China’s recent heavy-handed economic sanctions against Australia is a possible precursor for what kind of damage Beijing can deal in Canada’s direction if it chooses to, one B.C. scholar said.
Beijing has been outspoken in advising students and tourists to avoid travel and study in Australia due to a rise in alleged racist attacks and incidents, but most observers have linked the move to Canberra’s recent push for the an international investigation into the origins of COVID-19 in China and whether Beijing has been transparent enough with information surrounding the emergence of the novel coronavirus.
China, which makes up about a third of Australia’s export market, also banned Australian beef exports and raised tariff on barley, and that may be a warning sign for Canada – who itself has been in the midst of a diplomatic upheaval with Beijing stemming from the arrest of Huawei Technologies Co. Ltd. CFO Meng Wanzhou in Vancouver in 2018 on a U.S. extradition request.
“The only thing we can learn from the Australian story is that China will not hesitate to use whatever economic and political levers that it has to retaliate,” said Hugh Stephens, distinguished fellow at the Asia Pacific Foundation of Canada. “Does that mean that we don't stand our ground on key issues? No. But it also means that we don't needlessly antagonize China.”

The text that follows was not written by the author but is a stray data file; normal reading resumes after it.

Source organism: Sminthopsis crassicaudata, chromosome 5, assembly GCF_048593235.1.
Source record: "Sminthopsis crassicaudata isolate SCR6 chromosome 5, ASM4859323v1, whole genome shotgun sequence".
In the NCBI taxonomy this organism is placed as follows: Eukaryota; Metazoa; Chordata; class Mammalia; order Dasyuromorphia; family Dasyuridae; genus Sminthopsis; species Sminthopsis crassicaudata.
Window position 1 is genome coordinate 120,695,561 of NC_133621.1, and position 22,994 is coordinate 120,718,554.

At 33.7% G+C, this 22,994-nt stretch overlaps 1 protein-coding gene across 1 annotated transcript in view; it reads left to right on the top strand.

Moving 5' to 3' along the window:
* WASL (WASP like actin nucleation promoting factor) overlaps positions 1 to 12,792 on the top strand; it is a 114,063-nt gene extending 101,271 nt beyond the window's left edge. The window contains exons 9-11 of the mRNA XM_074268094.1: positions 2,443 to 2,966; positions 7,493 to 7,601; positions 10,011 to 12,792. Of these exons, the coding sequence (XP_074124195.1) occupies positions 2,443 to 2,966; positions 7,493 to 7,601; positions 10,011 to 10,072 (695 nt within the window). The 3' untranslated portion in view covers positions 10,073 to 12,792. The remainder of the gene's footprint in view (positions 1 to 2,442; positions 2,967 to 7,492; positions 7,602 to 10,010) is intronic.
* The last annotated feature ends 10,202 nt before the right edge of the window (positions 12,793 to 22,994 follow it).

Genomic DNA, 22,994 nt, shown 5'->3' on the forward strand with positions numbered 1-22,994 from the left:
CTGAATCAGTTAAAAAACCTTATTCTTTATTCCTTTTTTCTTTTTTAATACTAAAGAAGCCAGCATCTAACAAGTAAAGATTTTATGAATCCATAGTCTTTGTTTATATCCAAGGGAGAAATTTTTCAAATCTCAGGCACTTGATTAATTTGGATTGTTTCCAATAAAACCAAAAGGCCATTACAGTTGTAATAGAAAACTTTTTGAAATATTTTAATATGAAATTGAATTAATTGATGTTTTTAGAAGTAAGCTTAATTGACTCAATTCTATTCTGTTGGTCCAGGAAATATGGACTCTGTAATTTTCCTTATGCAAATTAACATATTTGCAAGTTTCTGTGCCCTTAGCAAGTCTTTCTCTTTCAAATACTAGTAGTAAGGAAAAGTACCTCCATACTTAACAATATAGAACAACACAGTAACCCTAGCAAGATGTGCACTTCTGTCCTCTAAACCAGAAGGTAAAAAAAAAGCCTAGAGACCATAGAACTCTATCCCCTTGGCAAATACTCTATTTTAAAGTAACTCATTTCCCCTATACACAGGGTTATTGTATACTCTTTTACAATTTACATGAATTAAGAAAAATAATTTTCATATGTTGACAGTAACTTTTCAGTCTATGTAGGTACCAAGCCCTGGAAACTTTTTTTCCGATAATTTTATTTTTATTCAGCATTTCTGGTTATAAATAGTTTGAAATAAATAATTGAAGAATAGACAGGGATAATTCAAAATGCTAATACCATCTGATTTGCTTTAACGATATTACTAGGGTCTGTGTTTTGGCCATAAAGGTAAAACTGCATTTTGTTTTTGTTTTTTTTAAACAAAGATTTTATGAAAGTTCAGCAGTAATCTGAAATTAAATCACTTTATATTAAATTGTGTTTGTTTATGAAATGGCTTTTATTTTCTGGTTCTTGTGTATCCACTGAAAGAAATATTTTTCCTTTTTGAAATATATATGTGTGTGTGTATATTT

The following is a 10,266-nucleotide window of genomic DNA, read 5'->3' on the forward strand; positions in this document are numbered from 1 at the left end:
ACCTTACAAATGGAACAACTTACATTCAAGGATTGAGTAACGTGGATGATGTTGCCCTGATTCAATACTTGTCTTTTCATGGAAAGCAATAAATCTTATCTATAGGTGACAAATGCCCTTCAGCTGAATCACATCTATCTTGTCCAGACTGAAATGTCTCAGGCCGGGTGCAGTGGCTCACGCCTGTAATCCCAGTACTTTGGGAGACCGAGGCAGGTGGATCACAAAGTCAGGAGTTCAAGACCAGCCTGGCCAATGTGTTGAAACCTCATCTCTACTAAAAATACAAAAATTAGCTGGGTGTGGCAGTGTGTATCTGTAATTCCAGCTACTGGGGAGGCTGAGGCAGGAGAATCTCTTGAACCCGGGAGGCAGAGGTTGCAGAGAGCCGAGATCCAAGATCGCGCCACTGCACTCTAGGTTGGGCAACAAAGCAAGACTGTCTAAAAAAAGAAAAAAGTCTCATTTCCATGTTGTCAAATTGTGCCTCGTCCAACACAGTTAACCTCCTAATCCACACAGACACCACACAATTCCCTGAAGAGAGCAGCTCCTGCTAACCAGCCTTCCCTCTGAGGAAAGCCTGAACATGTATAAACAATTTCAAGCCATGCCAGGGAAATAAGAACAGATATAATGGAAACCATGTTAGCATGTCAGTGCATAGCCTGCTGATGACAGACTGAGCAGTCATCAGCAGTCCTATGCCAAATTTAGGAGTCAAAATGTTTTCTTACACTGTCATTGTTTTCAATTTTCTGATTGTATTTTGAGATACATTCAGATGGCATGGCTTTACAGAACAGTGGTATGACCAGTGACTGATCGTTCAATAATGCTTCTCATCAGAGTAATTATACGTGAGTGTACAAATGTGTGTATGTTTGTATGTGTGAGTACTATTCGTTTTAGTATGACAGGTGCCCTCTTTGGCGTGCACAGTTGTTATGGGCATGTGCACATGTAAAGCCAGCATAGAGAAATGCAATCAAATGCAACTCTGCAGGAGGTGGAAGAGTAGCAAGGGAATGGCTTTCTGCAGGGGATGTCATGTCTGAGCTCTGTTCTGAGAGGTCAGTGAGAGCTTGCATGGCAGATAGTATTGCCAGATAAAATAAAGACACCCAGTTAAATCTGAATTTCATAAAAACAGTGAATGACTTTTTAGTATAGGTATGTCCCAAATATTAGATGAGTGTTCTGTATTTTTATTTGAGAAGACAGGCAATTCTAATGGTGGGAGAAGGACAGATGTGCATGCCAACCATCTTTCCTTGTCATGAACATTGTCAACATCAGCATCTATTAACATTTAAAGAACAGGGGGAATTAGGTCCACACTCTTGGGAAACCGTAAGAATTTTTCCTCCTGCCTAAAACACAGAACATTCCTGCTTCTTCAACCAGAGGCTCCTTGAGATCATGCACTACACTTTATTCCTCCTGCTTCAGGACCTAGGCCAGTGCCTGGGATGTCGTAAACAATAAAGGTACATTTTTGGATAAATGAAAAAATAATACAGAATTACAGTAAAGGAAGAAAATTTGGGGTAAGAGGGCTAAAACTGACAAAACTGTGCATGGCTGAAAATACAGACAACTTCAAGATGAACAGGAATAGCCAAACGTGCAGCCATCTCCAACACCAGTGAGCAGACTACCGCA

Two Canadians, Michael Korvig and Michael Spavor, have been detained by China since Meng’s arrest.
Compared to Australia, China and Hong Kong accounts for only about 15.3% (close to $6.7 billion) of B.C.’s total exports as of 2019. However, it remains the province’s second-largest trade partner by a significant margin, with Japan at 10.5% and the United States (50.6%) as the only other markets with a double-digit percentage share.
Some observers have said Canada may incur the additional wrath of Beijing after Telus Corp. And Bell Canada rejected Huawei from their 5G networks, but Stephens said he does not think those punitive measures are coming based on the two companies’ decisions alone.
“China can hardly punish Canada because two private companies have made a decision not to go with Huawei for their 5G rollout,” he said. “It is hard to think of how they could ‘punish’ Bell and Telus... besides which these companies are currently good clients of Huawei, and Huawei will want to continue doing business with them in non-5G areas.”
Stephens also said he doubts that Canada will bar Huawei entirely from the market as Washington has done.
“I don't see that they [China] have an interest in exerting more pressure on Canada right now,” he said. “We have been mildly helpful on the COVID issue... They might have been disappointed that the BC Supreme Court did not throw out the extradition warrant for [Meng], but there is still much more ground to be covered in this case. I think it's wait-and-see for both sides with, unfortunately, the Michaels caught in limbo.”